TOP 5 BENEFITS OF AN IN-HOUSE WORKERS COMP TEAM
Colleagues on the inside can provide insight and evaluation
Having an employer that shows it is looking out for
the best interests of those who are working to improve
the bottom line can be critical to everyone reaching their full potential.
By Michael Wayne
Increasingly, the domain of workers comp is becoming more sophisticated when it comes to injury prevention. This sophistication has, in large part, been the direct result of technological advances that have made it easier to study the repetitive and unsafe behaviors of employees over time. While safety programs have long been a mainstay in the drive to eliminate injuries, and education has been implemented to help employees counteract repetitive movements’ effects, ensuring the adherence to both has been difficult. The advent of wearable devices that track how employees are moving and what they are doing has made it so that the impact of safety and education programs can be more readily determined.
Certainly, there are some who will argue that this is nothing more than a case of “Big Brother,” just a way for employers to keep tabs and ensure workers are actually working. Indeed, select organizations undoubtedly are of that exact mindset. There are other employees who may believe that wearables and a reliance upon technology create an environment void of human interaction and, therefore, understanding as to what is actually happening and why employee behavior is what it is. One way to counteract any such objections is to have colleagues on the inside providing insight and evaluation—a dedicated, in-house workers comp team. This would include claims team members, nurse case managers, and identified examiners. Here are the top five benefits of an in-house workers comp team.
Responsibility for colleagues
As a dedicated unit, the task of this team is to serve its colleagues who are injured on the job. From ensuring questions are answered, employees are following doctors’ orders, to claims being handled, there is a concerted focus on the needs of the individual as well as the organization. In particular, the health of the individual and the organization is central to this group’s existence.
Having an in-house team is a boots-on-the-ground approach that provides an organization with an eyewitness account of what’s happening to employees and why. Untainted data is critical and valuable. Sometimes, however, a spreadsheet doesn’t tell the whole story. People may be inclined to find information online instead of speaking to a live human being, but when their personal interests are at stake, they want to know that they are being heard. A human ear is more reassuring in that regard than a voice recording. Feedback from employees who are, in many cases, conducting one-on-one interviews can be invaluable.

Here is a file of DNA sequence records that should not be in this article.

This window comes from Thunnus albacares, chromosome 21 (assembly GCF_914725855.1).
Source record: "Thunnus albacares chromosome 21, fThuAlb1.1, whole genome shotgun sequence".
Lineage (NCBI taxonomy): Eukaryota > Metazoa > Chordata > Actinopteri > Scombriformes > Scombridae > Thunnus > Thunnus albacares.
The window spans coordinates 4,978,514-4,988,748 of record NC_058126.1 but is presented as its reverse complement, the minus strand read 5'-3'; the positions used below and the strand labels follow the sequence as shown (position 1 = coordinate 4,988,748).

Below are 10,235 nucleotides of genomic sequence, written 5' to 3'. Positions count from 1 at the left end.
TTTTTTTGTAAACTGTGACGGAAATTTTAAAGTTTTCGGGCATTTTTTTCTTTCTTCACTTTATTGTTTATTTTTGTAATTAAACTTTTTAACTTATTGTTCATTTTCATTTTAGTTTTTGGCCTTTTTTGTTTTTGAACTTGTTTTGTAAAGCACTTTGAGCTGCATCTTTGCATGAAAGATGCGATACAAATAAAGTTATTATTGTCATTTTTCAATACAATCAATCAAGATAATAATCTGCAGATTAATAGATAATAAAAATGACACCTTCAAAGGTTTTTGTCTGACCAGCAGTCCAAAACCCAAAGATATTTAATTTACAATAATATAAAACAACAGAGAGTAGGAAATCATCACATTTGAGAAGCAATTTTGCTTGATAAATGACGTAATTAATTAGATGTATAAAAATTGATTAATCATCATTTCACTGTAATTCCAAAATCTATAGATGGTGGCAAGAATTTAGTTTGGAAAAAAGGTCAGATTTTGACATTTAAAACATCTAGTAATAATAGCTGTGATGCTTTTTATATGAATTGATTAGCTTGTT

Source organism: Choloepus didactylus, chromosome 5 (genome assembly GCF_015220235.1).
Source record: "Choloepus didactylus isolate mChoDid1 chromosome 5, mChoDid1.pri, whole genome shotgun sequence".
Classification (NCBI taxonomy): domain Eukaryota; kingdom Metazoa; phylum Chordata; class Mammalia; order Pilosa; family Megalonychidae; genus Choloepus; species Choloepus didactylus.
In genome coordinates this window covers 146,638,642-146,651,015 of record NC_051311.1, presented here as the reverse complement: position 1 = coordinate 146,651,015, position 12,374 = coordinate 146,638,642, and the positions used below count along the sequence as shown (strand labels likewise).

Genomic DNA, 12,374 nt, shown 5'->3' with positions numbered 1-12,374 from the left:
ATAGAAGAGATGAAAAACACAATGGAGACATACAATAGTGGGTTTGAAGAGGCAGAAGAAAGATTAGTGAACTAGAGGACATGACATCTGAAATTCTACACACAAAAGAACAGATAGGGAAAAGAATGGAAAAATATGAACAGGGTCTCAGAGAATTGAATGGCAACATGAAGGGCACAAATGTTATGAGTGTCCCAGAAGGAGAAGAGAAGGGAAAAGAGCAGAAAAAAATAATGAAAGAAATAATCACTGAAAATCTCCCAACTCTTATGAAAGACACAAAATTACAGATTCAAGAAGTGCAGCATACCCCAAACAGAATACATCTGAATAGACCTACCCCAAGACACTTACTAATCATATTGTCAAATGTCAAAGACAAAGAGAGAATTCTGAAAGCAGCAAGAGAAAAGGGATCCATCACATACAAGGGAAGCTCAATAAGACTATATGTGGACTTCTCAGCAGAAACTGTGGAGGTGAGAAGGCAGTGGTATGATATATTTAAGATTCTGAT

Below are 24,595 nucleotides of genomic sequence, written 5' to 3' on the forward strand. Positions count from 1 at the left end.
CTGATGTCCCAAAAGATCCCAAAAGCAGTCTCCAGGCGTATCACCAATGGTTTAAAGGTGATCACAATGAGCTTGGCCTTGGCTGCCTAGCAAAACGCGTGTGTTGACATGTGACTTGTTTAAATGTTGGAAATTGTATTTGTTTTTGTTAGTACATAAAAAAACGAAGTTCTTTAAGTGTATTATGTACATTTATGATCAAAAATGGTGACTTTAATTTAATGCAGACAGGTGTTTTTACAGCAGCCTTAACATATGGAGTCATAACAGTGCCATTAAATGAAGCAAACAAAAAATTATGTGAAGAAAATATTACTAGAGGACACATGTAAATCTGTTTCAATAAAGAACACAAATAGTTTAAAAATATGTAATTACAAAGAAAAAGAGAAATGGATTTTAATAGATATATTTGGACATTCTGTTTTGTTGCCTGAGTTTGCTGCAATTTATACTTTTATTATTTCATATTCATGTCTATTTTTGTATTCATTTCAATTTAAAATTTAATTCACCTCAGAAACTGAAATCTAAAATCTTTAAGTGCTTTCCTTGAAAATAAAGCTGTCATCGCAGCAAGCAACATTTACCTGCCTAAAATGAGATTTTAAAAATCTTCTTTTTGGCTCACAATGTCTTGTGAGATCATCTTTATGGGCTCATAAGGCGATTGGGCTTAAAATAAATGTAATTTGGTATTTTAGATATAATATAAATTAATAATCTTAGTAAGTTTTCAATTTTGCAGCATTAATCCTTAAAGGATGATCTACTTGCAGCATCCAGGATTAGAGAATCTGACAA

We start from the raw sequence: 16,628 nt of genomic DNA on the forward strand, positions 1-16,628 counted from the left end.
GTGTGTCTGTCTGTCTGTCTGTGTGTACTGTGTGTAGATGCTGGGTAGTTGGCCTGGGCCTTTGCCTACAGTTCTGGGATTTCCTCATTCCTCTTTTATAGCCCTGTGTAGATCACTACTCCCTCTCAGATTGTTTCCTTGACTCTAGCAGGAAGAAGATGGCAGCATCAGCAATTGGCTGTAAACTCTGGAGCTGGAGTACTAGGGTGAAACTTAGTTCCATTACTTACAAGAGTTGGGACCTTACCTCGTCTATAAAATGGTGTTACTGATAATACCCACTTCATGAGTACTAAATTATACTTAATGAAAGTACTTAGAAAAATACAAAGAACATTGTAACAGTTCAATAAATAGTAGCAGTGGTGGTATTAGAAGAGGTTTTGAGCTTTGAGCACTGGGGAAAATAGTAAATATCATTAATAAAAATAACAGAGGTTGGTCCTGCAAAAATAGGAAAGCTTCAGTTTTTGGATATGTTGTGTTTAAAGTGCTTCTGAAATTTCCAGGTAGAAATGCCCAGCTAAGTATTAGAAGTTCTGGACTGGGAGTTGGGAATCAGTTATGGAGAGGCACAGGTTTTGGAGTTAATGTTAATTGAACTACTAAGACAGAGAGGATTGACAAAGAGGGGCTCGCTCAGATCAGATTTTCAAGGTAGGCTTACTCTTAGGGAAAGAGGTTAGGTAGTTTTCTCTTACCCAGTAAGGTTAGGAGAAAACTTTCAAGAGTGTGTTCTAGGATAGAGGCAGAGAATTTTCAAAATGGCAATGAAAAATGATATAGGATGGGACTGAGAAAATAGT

By all reason, an in-house workers comp team wants to see the organization succeed and have a happy workforce because it means, in theory, the dedicated team is accomplishing what it was composed to do. That translates to a personal goal for the unit—job security. While not the most noble of causes, the reality is that employees of the organization whose careers are on the line because of performance are likely to be more invested than an outside firm attempting to do the same or similar work.
Empathy and understanding
In a time of uncertainty or great trial, no one wants to feel alone. When employees know that someone is there, working with them, fighting on their behalf, and providing boosts of encouragement, it’s powerful. It’s beneficial for everyone’s morale—the employee, the members of the in-house team, and all of the other employees who see what’s happening and know they would receive the same backing if the time came. A cynic would claim the Golden Rule is, “He who has the gold makes the rules,” but the traditional “Do unto others as you would have them do unto you” is appropriate here.
The installation of an in-house workers comp team can be a boon to employees’ perception of the organization. It’s not a given though. First, the purpose of the in-house team has to be explained in a way so that employees understand it as a positive. Second, the in-house unit has to perform up to and beyond the expectations of the employees whom it is there to serve. The success of such a team absolutely hinges on employees being shown what the merits are, not simply told.
Regardless of the profession, employees, especially those with roles that necessitate a lot of physical and mental repetition, can be made to feel like a cog in an uncaring machine. Additionally, every employee is dealing with unknown, unique life experiences. Some, unfortunately, end up doing so in sudden, life-changing ways that can be difficult or even seemingly impossible to deal with alone. Having an employer that shows it is looking out for the best interests of those who are working to improve the bottom line can be critical to everyone reaching their full potential.
Michael Wayne is a freelance insurance writer.